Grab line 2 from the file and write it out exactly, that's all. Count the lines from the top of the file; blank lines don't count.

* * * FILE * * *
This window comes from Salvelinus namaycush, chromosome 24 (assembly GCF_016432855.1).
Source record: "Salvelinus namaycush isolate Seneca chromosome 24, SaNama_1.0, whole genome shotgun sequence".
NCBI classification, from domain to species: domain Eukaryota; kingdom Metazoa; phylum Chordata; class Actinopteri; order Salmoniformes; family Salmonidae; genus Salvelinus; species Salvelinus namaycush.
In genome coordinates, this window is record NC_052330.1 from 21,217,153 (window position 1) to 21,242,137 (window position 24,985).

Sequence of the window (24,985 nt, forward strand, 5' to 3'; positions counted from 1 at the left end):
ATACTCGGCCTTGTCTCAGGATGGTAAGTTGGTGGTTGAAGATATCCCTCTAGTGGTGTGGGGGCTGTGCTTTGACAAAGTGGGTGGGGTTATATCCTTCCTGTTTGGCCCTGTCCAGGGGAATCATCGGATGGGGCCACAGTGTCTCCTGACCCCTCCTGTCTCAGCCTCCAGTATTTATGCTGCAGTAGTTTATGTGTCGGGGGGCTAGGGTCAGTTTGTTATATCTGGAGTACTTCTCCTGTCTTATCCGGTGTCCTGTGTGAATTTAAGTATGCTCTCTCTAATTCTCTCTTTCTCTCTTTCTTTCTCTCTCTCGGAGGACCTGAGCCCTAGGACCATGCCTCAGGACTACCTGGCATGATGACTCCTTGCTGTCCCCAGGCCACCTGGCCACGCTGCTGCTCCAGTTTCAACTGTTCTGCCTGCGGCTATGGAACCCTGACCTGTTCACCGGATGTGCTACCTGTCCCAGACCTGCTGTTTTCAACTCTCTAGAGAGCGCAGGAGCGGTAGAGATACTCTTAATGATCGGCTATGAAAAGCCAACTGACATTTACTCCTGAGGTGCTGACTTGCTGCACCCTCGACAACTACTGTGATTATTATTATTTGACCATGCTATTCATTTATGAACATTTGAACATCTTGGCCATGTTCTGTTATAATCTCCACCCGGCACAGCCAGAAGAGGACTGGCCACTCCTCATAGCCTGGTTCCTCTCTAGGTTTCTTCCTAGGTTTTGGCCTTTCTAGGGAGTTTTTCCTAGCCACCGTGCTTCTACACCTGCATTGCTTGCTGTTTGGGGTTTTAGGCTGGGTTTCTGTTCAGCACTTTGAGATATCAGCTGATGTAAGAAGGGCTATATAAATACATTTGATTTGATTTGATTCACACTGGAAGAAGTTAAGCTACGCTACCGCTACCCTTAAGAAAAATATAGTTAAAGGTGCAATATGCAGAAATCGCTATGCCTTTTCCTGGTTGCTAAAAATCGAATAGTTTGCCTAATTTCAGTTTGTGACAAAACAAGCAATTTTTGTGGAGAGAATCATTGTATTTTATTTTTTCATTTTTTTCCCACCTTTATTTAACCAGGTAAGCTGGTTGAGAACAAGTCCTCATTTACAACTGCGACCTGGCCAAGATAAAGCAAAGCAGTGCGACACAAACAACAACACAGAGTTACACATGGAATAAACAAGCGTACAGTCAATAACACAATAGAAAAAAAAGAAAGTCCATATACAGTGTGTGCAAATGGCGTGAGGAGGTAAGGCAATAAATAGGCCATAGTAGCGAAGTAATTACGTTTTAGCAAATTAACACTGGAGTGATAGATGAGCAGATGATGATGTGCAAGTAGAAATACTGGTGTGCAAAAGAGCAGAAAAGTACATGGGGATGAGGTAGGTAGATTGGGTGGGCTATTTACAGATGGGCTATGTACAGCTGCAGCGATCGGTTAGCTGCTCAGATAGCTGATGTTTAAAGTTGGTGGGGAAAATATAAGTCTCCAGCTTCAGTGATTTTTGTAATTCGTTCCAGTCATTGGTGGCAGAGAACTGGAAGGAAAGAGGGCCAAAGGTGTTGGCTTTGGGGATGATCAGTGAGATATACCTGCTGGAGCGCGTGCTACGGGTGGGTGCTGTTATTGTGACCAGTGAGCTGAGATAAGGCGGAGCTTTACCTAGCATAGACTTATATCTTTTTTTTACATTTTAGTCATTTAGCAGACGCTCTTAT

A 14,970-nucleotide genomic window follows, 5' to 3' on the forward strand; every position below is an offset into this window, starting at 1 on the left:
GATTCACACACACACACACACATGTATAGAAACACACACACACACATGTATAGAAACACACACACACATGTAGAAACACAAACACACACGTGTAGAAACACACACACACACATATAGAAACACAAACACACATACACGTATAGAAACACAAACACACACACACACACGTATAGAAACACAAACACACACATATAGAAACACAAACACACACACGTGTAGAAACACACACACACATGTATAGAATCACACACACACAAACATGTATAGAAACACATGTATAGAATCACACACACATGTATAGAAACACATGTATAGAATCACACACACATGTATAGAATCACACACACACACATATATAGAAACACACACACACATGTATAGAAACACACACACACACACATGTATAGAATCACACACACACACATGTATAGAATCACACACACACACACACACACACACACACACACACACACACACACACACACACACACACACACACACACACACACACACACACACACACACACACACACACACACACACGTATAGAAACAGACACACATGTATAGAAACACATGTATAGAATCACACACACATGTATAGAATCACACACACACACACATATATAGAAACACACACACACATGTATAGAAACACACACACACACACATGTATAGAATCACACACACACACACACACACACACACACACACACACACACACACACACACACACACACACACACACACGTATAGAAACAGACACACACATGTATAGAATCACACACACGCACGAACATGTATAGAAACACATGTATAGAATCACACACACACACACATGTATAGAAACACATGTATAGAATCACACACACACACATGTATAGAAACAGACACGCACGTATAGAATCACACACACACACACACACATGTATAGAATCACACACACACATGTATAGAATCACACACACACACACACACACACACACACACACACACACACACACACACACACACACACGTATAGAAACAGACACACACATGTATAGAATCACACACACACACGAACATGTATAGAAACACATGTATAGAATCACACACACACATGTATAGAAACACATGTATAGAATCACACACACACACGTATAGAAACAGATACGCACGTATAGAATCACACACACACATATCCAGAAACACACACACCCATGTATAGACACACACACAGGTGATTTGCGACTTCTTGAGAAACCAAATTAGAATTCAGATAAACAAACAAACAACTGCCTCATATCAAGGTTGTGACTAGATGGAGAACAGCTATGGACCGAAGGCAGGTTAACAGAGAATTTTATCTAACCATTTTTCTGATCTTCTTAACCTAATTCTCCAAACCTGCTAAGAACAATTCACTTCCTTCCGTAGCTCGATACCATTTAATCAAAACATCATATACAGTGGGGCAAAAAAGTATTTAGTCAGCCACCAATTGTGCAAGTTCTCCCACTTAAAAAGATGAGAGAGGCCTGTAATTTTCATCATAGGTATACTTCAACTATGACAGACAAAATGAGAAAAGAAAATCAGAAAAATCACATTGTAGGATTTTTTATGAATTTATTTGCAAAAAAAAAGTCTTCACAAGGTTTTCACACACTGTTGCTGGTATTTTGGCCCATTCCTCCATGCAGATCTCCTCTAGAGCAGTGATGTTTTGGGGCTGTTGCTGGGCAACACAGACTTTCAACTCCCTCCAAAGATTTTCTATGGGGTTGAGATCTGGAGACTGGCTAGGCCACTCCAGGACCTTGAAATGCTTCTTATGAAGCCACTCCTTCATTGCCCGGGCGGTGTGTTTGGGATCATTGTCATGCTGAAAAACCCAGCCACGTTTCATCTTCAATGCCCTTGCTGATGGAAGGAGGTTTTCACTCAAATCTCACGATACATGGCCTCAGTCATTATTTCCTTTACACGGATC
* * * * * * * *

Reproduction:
Source record: "Salvelinus namaycush isolate Seneca chromosome 24, SaNama_1.0, whole genome shotgun sequence".